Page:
Emiko Tamagawa produced and edited this interview for broadcast with Todd MundtSerena McMahon adapted it for the web.

Book Excerpt: ‘My Broken Language’

By Quiara Alegría Hudes

Malvern was only an hour outside Philly, but it was a whole different universe. The woods, donkeys, and horses didn’t account for the half of it. We had moved to a monolingual, pale world. Its language uniformity was so complete as to be creepy, zombie-esque. How the shopkeepers and mailmen spoke English confidently and pronounced all their vowels the same exact way. How within houses I visited, the kids, parents, and elders shared the same language and never paused for translation or to remember a word. Though Malvern folks didn’t pray to ancestors like mom did, I could tell that if they did, even their ghosts would speak English. My Ingles was as good as the next Malvernite’s but mom’s wasn’t, and I sensed trouble ahead.

At kindergarten roll call the teacher pronounced my Q the English way, so my name sounded like slime. After squinting at some error in the attendance book, she swapped the letters in my middle name. “Algeria?” All the kids screamed “Ewwwww!” because they’d heard of an African country like that. “Algeria? Algeria!” I told them it was Alegría and meant happiness in Spanish. “Then why’s it sound ugly?” a boy snorted. By the time the Pledge of Allegiance arrived, I had stopped correcting them. “Alegría” was amputated from my book reports and homework like a gangrenous toe. I had to contain the damage to “Quiara” and “Hudes.”

According to mom there had been a Ciara, a few Kiaras, and many Chiarras before me but never a Quiara. She invented a conjugation of “querer” to mean beloved. Whenever a classmate mocked my name, my

guts coiled hot as a stovetop. Still, beneath the burn of mockery, I harbored a superhero’s secret because I was a brand-new word.

Alegría was chosen not for its sunny meaning but to honor Ricardo Alegría, a Puerto Rican anthropologist. Mom described the Taíno ceremonial grounds he uncovered and documented. Never having been to the island, I couldn’t really imagine petroglyphs or standing stones. Before El Profesor, mom explained, our island’s indigenous roots had been silenced. But then Alegría wrote his books on the Taínos. “A library shelf holds tremendous power, Quiara. If it’s not written down, it doesn’t exist.” Though she had never attained college, she talked with reverence about books and scholarship. “El Profesor brought us into the light. He was a revolutionary, so your middle name, Alegría, is revolution masked as happiness.”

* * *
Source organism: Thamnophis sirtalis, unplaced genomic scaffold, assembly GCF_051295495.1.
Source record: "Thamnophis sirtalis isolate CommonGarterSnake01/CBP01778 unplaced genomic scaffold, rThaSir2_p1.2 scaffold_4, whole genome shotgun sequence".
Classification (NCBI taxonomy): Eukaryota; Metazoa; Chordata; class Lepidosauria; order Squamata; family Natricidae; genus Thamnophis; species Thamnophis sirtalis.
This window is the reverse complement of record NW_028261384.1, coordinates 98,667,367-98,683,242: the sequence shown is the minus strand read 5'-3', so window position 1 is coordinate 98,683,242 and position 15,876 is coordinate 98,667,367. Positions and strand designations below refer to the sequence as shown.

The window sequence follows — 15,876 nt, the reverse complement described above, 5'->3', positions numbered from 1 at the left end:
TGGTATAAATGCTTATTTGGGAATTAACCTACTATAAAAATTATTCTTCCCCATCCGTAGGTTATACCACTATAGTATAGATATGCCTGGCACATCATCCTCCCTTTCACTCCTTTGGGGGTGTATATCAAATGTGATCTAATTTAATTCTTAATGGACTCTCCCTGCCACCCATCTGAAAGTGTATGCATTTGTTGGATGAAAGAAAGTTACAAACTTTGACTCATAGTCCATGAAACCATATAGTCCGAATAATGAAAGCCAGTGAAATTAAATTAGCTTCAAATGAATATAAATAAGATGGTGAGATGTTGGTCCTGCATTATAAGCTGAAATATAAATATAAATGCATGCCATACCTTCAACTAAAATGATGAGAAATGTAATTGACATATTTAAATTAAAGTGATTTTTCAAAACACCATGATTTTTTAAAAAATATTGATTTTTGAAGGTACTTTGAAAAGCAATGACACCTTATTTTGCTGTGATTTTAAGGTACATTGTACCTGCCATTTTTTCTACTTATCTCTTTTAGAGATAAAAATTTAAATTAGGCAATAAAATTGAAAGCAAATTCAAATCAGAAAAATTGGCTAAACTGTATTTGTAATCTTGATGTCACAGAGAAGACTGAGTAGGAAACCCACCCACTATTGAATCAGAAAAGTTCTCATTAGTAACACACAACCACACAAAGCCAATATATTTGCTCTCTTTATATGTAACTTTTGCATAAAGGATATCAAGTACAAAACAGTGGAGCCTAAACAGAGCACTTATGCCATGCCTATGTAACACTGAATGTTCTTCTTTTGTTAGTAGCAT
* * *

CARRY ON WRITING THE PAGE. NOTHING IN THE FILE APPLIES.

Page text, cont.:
Hudes came from dad, of course. Dad rarely spoke about Jewish stuff, his surname being no exception. If it was rooted in some language or meant anything, it was news to me. All I knew was that the u was squishy, like in “beautiful” or “cute,” but strangers said it the double-o way like “moo” or “boot.” A silent u in Quiara and a spherical u in Hudes. A name that broke its own rules.


Three weeks into kindergarten mom brought a birthday cake to school, spongy yellow layers intercut with jam. She had jarred the stuff herself after picking wild raspberries on the farm. A shag carpet of icing covered the thing. Hundreds of florets had been piped individually, painstakingly, as she hummed boleros into the night.

The kids saw mom’s copper skin and loose bouncing afro and turned to me. “Are you adopted?” a boy asked. My guts stove- coiled and I shook my head no. “Then what are you?” he said, genuinely curious. Truth was, I hadn’t a clue. To me, Puerto Rico was a past-tense island. Jewish was murkier, no place at all, and dad shrugged any time the word was spoken. A group of classmates circled around, anticipating my answer. Their eyes buzzed with excitement. I resented that in this English-only town, mom’s skin tone and molasses vowels rendered her a headline. And that my difference from her now signified anything at all. “So? What are you?”

“I’m half English, half Spanish,” I ventured, as if made not of flesh and blood but language. And it felt okay. The kids seemed satisfied by my declaration.

Excerpted from My Broken Language by Quiara Alegría Hudes, Copyright © 2021 by Quiara Alegría Hudes. Excerpted by permission of One World, an imprint and division of Penguin Random House LLC, New York. All rights reserved. No part of this excerpt may be reproduced or reprinted without permission in writing from the publisher.